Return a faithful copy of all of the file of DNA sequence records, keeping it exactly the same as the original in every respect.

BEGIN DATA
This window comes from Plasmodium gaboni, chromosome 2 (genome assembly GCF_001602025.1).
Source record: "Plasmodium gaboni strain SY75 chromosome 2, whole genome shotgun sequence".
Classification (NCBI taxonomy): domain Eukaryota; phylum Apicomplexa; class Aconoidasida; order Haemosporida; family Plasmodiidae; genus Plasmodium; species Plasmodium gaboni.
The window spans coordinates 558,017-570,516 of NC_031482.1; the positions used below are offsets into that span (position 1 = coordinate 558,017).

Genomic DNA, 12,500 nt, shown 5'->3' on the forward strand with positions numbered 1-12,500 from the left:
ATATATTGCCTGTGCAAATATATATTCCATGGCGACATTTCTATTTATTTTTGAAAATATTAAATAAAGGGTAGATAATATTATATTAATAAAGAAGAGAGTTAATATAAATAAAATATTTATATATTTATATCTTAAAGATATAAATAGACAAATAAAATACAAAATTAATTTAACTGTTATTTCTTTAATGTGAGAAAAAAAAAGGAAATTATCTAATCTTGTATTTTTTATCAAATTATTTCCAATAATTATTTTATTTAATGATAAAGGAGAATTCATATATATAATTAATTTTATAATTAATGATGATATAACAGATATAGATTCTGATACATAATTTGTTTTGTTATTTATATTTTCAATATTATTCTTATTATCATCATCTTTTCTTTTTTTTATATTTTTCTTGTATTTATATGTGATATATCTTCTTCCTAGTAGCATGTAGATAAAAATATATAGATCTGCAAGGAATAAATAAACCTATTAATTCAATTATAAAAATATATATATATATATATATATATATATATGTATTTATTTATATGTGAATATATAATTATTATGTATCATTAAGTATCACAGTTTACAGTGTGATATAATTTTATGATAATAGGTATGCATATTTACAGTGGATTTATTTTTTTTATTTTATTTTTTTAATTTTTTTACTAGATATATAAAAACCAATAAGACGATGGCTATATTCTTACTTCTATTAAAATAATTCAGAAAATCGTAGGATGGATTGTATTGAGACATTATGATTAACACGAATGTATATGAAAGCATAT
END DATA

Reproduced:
This window comes from Plasmodium gaboni, chromosome 2 (genome assembly GCF_001602025.1).
Source record: "Plasmodium gaboni strain SY75 chromosome 2, whole genome shotgun sequence".
Classification (NCBI taxonomy): domain Eukaryota; phylum Apicomplexa; class Aconoidasida; order Haemosporida; family Plasmodiidae; genus Plasmodium; species Plasmodium gaboni.
The window spans coordinates 558,017-570,516 of NC_031482.1; the positions used below are offsets into that span (position 1 = coordinate 558,017).

Genomic DNA, 12,500 nt, shown 5'->3' on the forward strand with positions numbered 1-12,500 from the left:
ATATATTGCCTGTGCAAATATATATTCCATGGCGACATTTCTATTTATTTTTGAAAATATTAAATAAAGGGTAGATAATATTATATTAATAAAGAAGAGAGTTAATATAAATAAAATATTTATATATTTATATCTTAAAGATATAAATAGACAAATAAAATACAAAATTAATTTAACTGTTATTTCTTTAATGTGAGAAAAAAAAAGGAAATTATCTAATCTTGTATTTTTTATCAAATTATTTCCAATAATTATTTTATTTAATGATAAAGGAGAATTCATATATATAATTAATTTTATAATTAATGATGATATAACAGATATAGATTCTGATACATAATTTGTTTTGTTATTTATATTTTCAATATTATTCTTATTATCATCATCTTTTCTTTTTTTTATATTTTTCTTGTATTTATATGTGATATATCTTCTTCCTAGTAGCATGTAGATAAAAATATATAGATCTGCAAGGAATAAATAAACCTATTAATTCAATTATAAAAATATATATATATATATATATATATATATATGTATTTATTTATATGTGAATATATAATTATTATGTATCATTAAGTATCACAGTTTACAGTGTGATATAATTTTATGATAATAGGTATGCATATTTACAGTGGATTTATTTTTTTTATTTTATTTTTTTAATTTTTTTACTAGATATATAAAAACCAATAAGACGATGGCTATATTCTTACTTCTATTAAAATAATTCAGAAAATCGTAGGATGGATTGTATTGAGACATTATGATTAACACGAATGTATATGAAAGCATAT